Last year, 18 percent of U.S. high school graduates passed at least one AP exam, up from 11 percent a decade ago.
Not long ago, Advanced Placement exams were mostly for top students looking to challenge themselves and get a head start on college credit. Not anymore.
In the next two weeks, 2 million students will take 3.7 million end-of-year AP exams—figures well over double those from a decade ago. With no national curriculum, AP has become the de facto gold standard for high school rigor. States and high schools are pushing AP classes and exams as a way to raise standards across the board, in some cases tying AP scores to bonuses. And the federal government is helping cover the exam fees.
Now, AP’s rapid growth is reaching even schools serving some of the most disadvantaged students. These schools are embracing AP as a comprehensive toolkit for toughening coursework, emphasizing college preparation and instilling a “culture of excellence.”
If math teacher Jaime Escalante could lead low-income Los Angeles students to AP calculus glory in the story that became the 1988 film “Stand and Deliver,” why not others?
The problem is, there usually isn’t a Hollywood ending.
Last year, 18 percent of U.S. high school graduates passed at least one AP exam (by scoring 3 or higher on a scale of 1 to 5), up from 11 percent a decade ago.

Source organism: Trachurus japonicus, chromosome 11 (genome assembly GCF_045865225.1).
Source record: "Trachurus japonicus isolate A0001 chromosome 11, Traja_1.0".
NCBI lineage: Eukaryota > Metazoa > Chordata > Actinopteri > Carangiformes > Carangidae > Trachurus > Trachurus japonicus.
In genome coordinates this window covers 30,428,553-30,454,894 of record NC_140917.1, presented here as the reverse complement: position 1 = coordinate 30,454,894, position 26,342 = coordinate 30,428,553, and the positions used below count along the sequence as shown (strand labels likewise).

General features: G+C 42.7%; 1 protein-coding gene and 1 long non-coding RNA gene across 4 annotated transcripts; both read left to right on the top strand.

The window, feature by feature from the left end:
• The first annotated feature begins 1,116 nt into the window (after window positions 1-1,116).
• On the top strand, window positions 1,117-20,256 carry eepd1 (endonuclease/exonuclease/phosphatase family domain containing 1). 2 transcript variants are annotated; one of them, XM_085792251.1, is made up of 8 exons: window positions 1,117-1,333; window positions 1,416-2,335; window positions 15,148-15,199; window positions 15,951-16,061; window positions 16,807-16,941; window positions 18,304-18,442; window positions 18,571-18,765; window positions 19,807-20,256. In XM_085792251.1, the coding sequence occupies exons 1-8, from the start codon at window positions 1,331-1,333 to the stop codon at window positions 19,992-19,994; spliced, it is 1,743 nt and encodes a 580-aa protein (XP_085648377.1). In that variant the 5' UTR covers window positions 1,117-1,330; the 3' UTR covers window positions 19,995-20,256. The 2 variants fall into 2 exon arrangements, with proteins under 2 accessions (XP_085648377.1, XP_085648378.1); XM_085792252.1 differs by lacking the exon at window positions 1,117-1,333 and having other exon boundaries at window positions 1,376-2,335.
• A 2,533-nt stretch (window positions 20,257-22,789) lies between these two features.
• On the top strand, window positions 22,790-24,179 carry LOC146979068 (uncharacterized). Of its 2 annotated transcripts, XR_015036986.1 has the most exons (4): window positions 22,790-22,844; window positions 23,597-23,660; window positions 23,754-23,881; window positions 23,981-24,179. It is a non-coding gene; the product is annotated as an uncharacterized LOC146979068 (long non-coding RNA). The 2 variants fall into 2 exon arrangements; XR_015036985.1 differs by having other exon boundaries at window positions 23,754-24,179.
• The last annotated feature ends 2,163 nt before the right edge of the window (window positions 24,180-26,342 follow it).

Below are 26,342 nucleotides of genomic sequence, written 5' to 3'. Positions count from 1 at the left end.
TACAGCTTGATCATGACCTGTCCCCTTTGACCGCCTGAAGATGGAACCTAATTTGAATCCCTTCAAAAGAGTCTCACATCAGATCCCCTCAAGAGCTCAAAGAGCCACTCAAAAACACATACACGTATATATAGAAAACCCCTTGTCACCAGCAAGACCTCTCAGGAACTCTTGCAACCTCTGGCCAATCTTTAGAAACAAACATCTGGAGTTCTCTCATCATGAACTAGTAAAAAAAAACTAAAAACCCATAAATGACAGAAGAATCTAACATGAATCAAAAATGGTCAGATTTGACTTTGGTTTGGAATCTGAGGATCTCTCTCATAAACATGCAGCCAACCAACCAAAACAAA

But there also are many more students falling short—way short—on the exams.
The proportion of all tests taken last year earning the minimal score of 1 increased over that time, from 13 percent to 21 percent. At many schools, virtually no students pass.
For instance, in Indiana—among the states pushing AP most aggressively, and with results close to the national average—there were still 21 school districts last year where graduates took AP exams but none passed.
Baltimore’s Academy for College & Career Exploration, where 81 percent of students were eligible for free or reduced price lunch programs in 2010, added three AP classes in recent years. Over the past two years, just two of 62 exams taken by its students earned a 3.
Passing an AP exam means demonstrating college-level skill, so a high failure rate isn’t necessarily surprising or alarming. Many educators insist the AP coursework preceding those exams is valuable regardless.
Still, they acknowledge the trend raises tough questions: Is pushing poorly prepared students to take college-level classes effective? Or does it just demoralize them and divert time and money better spent elsewhere?